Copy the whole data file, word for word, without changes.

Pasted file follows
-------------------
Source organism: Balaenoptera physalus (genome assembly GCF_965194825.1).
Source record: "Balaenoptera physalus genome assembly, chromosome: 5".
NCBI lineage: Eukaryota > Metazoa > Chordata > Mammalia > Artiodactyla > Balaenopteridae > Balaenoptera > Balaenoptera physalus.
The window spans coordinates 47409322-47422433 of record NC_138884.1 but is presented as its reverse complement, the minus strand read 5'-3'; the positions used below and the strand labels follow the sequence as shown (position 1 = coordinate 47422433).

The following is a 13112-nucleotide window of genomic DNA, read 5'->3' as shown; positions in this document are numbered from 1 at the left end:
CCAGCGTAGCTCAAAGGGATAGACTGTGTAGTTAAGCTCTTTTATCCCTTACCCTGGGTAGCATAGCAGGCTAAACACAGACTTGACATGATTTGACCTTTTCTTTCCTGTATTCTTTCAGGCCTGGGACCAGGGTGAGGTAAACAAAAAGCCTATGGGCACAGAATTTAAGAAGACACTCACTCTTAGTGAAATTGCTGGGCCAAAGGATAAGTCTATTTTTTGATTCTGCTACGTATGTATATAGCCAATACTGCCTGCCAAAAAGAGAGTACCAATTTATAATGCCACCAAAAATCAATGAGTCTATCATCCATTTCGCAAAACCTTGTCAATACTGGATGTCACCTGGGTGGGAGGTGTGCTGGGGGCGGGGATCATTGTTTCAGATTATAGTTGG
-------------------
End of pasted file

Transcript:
Source organism: Balaenoptera physalus (genome assembly GCF_965194825.1).
Source record: "Balaenoptera physalus genome assembly, chromosome: 5".
NCBI lineage: Eukaryota > Metazoa > Chordata > Mammalia > Artiodactyla > Balaenopteridae > Balaenoptera > Balaenoptera physalus.
The window spans coordinates 47409322-47422433 of record NC_138884.1 but is presented as its reverse complement, the minus strand read 5'-3'; the positions used below and the strand labels follow the sequence as shown (position 1 = coordinate 47422433).

The following is a 13112-nucleotide window of genomic DNA, read 5'->3' as shown; positions in this document are numbered from 1 at the left end:
CCAGCGTAGCTCAAAGGGATAGACTGTGTAGTTAAGCTCTTTTATCCCTTACCCTGGGTAGCATAGCAGGCTAAACACAGACTTGACATGATTTGACCTTTTCTTTCCTGTATTCTTTCAGGCCTGGGACCAGGGTGAGGTAAACAAAAAGCCTATGGGCACAGAATTTAAGAAGACACTCACTCTTAGTGAAATTGCTGGGCCAAAGGATAAGTCTATTTTTTGATTCTGCTACGTATGTATATAGCCAATACTGCCTGCCAAAAAGAGAGTACCAATTTATAATGCCACCAAAAATCAATGAGTCTATCATCCATTTCGCAAAACCTTGTCAATACTGGATGTCACCTGGGTGGGAGGTGTGCTGGGGGCGGGGATCATTGTTTCAGATTATAGTTGG